About a year ago, I was commissioned by the Times to interview the happiest man in the world. The happiest man in the world, a man by the name of Matthieu Ricard, is a French-born, middle-aged, Tibetan Buddhist monk. He lives in a Himalayan hermitage and is a close associate of the Dalai Lama.
The reason that Ricard became known as the happiest man in the world was that he took part in a series of neuro-scientific experiments which studied the effects of meditation on the human brain. The results were extraordinary. Through years of meditation, Ricard has developed a brain that has an abnormal propensity for happiness. The areas responsible for feelings of wellbeing and joy are massively overdeveloped and overactive, whereas the areas linked to negative emotions have all but wasted away. The conclusion of the research was clear: Matthieu Ricard experiences a level of happiness that is inaccessible to pretty much everyone else on the planet.
So we started the interview, and he was very nice, and we were speaking about his new book, the Art of Meditation, which attempts to share the Buddhist secrets of happiness with stressed-out Westerners like you and me, to enable us to develop brains like his. These secrets are more or less what you would expect from a Buddhist monk; meditate, be more compassionate and altruistic, be less materialistic and so on. But then I was prompted to ask a more challenging question. I said, your book contains all that is good about Buddhism. But what about the dark side? Is it really possible, to borrow from Richard Nixon, to have the highest mountaintops without the deepest valleys?
What I hadn’t told the happiest man in the world is that although I now live a secular life and don’t do anything spiritual from one day to the next, for nine or ten years I myself was a Tibetan Buddhist. I wasn’t a monk, but I took it pretty seriously; I meditated daily, went on regular retreats, and during the period when I was writing my first novel, I even lived in a Buddhist centre.
My journey into and out of Tibetan Buddhism went something like this. To begin with I had been greatly moved by the principles of compassion and wisdom, and the sublime peace of meditation. I really felt that I had found something special. But before long, I caught my first glimpse of the darker side. I discovered that a year or two before I became a Buddhist, in 1996, the organisation that I had stumbled into, the New Kadampa Tradition, had staged widespread protests against the Dalai Lama. That’s right — protests against the Dalai Lama. I saw photographs of the people that I knew and trusted as peaceful Buddhists waving placards that read, Dalai Lama, your smiles charm, your actions harm. This was the Dalai Lama they were talking about, the Nobel Prize Winning emblem of peace and reconciliation.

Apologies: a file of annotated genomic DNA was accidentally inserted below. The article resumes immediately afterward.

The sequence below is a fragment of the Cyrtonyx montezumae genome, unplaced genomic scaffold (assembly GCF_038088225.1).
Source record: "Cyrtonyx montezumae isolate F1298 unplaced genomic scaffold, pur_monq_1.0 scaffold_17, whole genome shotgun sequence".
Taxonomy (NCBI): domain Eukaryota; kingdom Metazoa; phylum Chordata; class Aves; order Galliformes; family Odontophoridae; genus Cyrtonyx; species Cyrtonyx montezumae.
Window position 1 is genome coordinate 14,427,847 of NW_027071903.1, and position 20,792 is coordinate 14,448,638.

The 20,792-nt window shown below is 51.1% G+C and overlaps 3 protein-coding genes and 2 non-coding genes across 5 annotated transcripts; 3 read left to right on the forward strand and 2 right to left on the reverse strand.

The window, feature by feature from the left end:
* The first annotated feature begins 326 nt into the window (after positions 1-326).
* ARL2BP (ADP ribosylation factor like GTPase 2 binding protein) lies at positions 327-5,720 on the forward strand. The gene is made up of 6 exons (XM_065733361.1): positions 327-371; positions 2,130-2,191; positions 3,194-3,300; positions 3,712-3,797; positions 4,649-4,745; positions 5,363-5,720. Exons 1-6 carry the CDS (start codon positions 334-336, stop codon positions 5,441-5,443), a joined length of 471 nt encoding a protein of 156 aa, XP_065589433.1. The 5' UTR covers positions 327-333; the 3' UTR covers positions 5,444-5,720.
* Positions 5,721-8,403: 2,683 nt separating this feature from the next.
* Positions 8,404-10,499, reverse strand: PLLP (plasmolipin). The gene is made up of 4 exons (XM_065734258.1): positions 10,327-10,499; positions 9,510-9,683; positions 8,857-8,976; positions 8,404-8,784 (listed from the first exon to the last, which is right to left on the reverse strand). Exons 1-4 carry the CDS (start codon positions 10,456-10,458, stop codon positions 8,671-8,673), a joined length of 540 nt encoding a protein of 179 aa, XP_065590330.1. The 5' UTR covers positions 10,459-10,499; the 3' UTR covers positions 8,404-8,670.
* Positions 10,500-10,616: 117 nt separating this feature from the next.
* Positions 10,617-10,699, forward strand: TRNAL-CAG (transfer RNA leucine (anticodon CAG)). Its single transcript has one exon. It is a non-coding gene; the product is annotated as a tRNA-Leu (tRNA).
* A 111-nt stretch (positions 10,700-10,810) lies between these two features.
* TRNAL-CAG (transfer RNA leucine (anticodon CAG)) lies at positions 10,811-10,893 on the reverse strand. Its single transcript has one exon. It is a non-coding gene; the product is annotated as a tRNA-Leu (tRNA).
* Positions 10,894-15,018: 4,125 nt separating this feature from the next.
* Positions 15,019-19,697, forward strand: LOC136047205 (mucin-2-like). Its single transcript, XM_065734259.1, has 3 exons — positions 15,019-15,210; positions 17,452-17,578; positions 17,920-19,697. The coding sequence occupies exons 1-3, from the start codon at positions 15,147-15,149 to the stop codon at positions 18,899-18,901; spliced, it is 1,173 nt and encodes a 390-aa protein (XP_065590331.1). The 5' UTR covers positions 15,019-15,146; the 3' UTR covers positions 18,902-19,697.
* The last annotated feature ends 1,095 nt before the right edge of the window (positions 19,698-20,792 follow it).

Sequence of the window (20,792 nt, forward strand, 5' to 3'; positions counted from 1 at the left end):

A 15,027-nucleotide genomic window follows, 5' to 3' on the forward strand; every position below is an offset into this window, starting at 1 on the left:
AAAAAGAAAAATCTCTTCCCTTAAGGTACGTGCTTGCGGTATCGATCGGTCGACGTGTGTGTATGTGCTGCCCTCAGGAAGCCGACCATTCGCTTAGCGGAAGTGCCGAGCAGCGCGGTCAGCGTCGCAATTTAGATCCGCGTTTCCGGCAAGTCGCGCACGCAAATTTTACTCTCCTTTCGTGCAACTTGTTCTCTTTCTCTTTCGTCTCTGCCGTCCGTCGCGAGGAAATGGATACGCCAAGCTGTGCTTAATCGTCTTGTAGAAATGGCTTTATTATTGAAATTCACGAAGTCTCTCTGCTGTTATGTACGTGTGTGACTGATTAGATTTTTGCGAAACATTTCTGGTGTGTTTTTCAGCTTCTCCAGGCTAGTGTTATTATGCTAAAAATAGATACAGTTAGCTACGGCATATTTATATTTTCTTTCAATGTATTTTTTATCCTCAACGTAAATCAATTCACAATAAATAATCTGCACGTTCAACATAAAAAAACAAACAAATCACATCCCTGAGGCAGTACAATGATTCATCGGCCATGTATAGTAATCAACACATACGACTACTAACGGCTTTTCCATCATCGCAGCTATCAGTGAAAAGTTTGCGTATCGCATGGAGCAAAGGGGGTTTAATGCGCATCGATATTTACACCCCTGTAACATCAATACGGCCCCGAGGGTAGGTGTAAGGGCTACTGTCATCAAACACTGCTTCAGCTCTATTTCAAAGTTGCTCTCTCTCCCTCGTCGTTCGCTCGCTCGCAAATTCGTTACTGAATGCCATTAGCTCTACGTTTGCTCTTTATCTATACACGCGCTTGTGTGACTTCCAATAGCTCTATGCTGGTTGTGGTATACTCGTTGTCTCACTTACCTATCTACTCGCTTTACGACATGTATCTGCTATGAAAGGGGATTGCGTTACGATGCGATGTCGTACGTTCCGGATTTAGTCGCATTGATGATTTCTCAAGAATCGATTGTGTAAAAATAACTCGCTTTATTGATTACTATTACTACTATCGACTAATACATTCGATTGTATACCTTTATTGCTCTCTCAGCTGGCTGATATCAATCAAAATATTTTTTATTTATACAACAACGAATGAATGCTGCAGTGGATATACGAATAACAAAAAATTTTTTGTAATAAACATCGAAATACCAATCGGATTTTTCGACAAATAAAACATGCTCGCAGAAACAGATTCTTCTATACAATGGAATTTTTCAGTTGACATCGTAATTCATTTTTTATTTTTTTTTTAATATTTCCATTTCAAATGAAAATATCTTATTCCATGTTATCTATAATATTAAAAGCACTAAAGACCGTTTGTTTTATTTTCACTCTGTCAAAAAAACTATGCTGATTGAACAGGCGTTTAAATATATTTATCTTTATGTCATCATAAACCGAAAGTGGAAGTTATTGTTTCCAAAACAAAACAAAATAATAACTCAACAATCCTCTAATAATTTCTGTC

I was deeply shocked. Not because I had any particular affinity for the Dalai Lama, but because it seemed that despite the emphasis on tolerance, harmony and respect, at the heart of Tibetan Buddhism lay a great deal of acrimony. I almost left then and there. But a Buddhist nun who I greatly respected persuaded me to stay. She said, you must try to separate the pure parts of Buddhism from the negativity. Just focus on what resonates for you, your own meditation and forget about the politics.
For several years, I took her advice. I suppose, deep down, I didn’t want to accept the possibility that the high-minded principles of wisdom and compassion could be sullied. But as time went by, I found myself becoming disillusioned for different reasons. I noticed that the organisation I was involved with, the New Kadampa Tradition, was expanding exponentially around the world. And it seemed to me that they were more concerned with expansion than the welfare of their members, who they were relying on for their expansion.
And then, in 2008, another wave of protests were announced. This time, they were set to be more vociferous than ever before. The new slogan was “Dalai Lama, stop lying,” and it was going to be chanted with a raised fist, like the 1920′s communists. When I heard this, my disillusionment was complete. I gave away my Buddha statues and my Buddhist books, and I left — not just Tibetan Buddhism, and not just Buddhism, but the world of religion as a whole. I lost many friends, I lost a community, and I lost a sense of moral certainty. But what I gained was moral honesty, which is rather more complicated.
After I left, I wanted to find out exactly what I had been involved with. I began looking into the origins of the dispute, and what I found can only be described as a can of worms. The conflict between the New Kadampa Tradition and the Dalai Lama stretches back more than three and a half centuries to the mid sixteen hundreds, when Cromwell was Lord Protector of the Commonwealth, and the pendulum clock was invented by a Dutch mathematician called Christiaan Heygens. That’s a long time, and like all ancient, intractable conflicts all the facts are contested by both sides. Nevertheless, I was able to piece together the bare bones of the story, and it went something like this.